Maternal Linguistic Input and Executive Functioning in Prelingually Deafened Cochlear Implant Users
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Publisher:The Ohio State University
Series/Report no.:The Ohio State University. Department of Speech and Hearing Science Honors Theses; 2019
A cochlear implant (CI) is a biomedical device that provides the sensation of hearing to many individuals with profound-to-severe hearing loss. Prelingually deafened CI users are at an increased risk for delays and disturbances in neurocognitive skills including delays in executive function (EF): the self-regulation of cognitive and emotional processes during goal acquisition (Castellanos et al., 2015). In children who use CIs, as well as their normal hearing (NH) peers, the development of EF and language skills are closely tied (Hunter, Kronenberger, Castellanos, & Pisoni, 2017). Strong evidence shows that pediatric language skills are fostered by the language that mothers provide to their children, termed Maternal Linguistic Input (MLI; DesJardin & Eisenberg, 2007). However, research has not yet examined the role, if any, that MLI may play in the development of CI users’ executive functioning skills. In this study, we sought to examine the relationship between MLI and children’s attentional skills. Twelve mother-child dyads participated in a 5-minute free-play session and MLI was transcribed and categorized. Six CI users and six NH children completed language assessments through the Clinical Evaluation of Language Fundamentals for Preschoolers (CELF-P) and a digital assessment known as the Flanker task that measures inhibitory control and selective attention (Weintraub, Bauer, Zelazo, Wallner-Allen, Dikmen, Heaton, … & Gershon, 2013). Results suggested no significant differences between executive functioning skills between CI users and NH peers. However, CI users received significantly more maternal directives than their NH peers and, collapsed across hearing status, attentional directives were negatively associated with Flanker scores, suggesting associations between MLI and executive functioning skills. Further research is needed to understand the association between MLI and executive functioning skills that may promote the establishment of effective intervention strategies to support healthy neurocognitive development in pediatric CI users.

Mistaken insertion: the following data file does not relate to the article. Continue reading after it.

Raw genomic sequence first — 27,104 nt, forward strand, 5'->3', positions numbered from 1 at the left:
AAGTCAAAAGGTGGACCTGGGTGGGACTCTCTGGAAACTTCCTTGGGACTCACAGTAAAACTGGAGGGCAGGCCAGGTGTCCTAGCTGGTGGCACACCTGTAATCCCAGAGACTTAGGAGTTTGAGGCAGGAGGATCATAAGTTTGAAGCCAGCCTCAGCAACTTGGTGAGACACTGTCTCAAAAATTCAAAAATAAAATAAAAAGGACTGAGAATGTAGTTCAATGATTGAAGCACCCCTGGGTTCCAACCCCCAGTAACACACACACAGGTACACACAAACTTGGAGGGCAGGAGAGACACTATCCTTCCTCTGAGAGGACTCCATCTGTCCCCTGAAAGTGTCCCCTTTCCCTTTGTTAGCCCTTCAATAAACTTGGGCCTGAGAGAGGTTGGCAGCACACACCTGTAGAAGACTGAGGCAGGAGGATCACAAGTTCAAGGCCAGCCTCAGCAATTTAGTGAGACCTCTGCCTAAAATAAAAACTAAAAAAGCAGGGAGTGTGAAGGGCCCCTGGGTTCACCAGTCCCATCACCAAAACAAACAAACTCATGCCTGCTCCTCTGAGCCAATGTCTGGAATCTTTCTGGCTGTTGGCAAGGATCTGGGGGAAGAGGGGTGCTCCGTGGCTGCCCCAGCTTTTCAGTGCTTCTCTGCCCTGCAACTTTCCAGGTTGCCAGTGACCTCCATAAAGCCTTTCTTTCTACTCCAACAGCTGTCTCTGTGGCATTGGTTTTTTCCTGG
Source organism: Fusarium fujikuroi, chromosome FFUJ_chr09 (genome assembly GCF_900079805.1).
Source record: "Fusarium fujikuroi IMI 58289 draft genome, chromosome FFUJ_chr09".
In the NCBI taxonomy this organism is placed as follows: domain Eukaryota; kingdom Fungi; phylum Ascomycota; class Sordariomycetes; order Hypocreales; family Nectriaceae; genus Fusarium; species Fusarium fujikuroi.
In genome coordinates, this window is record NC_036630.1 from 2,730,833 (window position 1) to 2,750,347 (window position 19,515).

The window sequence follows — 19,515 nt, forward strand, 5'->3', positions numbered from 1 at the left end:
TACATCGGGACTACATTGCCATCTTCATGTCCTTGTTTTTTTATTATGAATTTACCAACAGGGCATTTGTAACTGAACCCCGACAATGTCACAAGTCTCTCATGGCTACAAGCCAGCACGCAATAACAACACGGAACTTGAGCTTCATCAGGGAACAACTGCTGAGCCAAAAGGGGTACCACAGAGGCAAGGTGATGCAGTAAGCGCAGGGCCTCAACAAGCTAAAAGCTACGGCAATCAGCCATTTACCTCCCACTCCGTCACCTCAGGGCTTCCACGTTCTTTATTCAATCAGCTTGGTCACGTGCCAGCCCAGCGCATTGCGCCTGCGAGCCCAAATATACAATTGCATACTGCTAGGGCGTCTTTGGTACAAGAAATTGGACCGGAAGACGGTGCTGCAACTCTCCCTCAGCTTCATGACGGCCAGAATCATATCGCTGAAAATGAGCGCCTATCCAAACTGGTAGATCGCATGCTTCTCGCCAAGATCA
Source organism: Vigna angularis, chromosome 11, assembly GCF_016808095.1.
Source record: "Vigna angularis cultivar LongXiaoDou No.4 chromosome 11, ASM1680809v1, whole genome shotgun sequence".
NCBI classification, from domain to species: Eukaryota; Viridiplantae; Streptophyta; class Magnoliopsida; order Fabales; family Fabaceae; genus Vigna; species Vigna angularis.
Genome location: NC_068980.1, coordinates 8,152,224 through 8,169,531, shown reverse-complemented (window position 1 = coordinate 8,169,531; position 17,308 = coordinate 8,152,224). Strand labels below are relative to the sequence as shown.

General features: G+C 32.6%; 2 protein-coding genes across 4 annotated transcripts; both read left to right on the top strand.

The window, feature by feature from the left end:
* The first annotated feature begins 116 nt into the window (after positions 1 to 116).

This thesis received the College of Arts & Sciences Undergraduate Research Scholarship.
Academic Major: Biology
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